Smedley: But then this opens up if you’re thinking that way to us thinking about a whole greater diversity, equity, and inclusion kind of the world then, because part of when we think about EVs, we sometimes don’t recognize that when we think cities, we’re thinking urban. When we think about rural, we now open it up to helping everyone, so I think this is exciting. I think this is saying this is going to be available to everyone, and I think that’s what Microsoft is always saying it’s, “We don’t want to limit. We want to open up our world to everyone.” Is that what we’re talking about?
Ravi: Absolutely. The inclusion is so key around this and ensuring that every community out there have access and can take full advantage of the opportunity. So that’s a core focus for us, and this is where also the public and private partnerships will play a key role.
Smedley: You also mentioned when we were talking, let’s kind of switch gears a little bit because I think we’re not really switching gears, but we’re expanding a little bit our discussion in the SDVs because as we really get deeper into the discussion of software-defined vehicles and helping our listeners understand what that means, I’d love for you to talk about what the role that’s going to play in ecosystems in the development now of SDVs. Because I’m trying to understand and help our listeners really understand what that means to them, what that acronym is shaping up to mean because it’s going to be a new acronym to everybody listening who may not really understand that’s going to play a new way of thinking differently than what they’ve thought about the marketplace to be in the past.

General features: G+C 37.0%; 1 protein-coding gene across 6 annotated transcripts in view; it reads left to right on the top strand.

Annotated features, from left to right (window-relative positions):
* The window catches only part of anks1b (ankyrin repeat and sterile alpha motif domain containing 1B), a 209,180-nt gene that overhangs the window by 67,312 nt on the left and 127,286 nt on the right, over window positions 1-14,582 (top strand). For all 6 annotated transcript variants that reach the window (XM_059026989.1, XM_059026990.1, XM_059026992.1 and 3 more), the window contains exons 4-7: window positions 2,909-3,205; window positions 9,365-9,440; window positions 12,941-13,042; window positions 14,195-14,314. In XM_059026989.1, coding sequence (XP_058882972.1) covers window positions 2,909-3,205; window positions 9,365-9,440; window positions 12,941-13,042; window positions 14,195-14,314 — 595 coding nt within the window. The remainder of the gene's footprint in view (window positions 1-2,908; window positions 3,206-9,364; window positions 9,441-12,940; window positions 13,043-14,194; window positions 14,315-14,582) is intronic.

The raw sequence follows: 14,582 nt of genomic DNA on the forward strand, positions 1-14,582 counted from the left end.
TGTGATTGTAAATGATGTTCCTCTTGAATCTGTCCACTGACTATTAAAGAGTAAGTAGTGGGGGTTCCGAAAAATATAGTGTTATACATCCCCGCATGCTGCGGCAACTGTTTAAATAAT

Ravi: Yeah. So, Peggy, maybe one framework to help understand the impact of software-defined vehicle could be just going through the transformation that is happening in the industry, where we are still in the world of connecting vehicles. Believe it or not, majority of the vehicles are not connected today. And we are getting to a place where a 100% of the vehicles will get connected, so the first step in the journey is ensuring connectivity because without connectivity, a lot of the other value streams don’t even get started. So, connectivity is phase number one. And then we get into the second phase, which is when these vehicles are connected, now you have the opportunity to update them remotely. You also have the opportunity to configure them and the opportunity for these vehicles to interact with other vehicles and other smart infrastructure.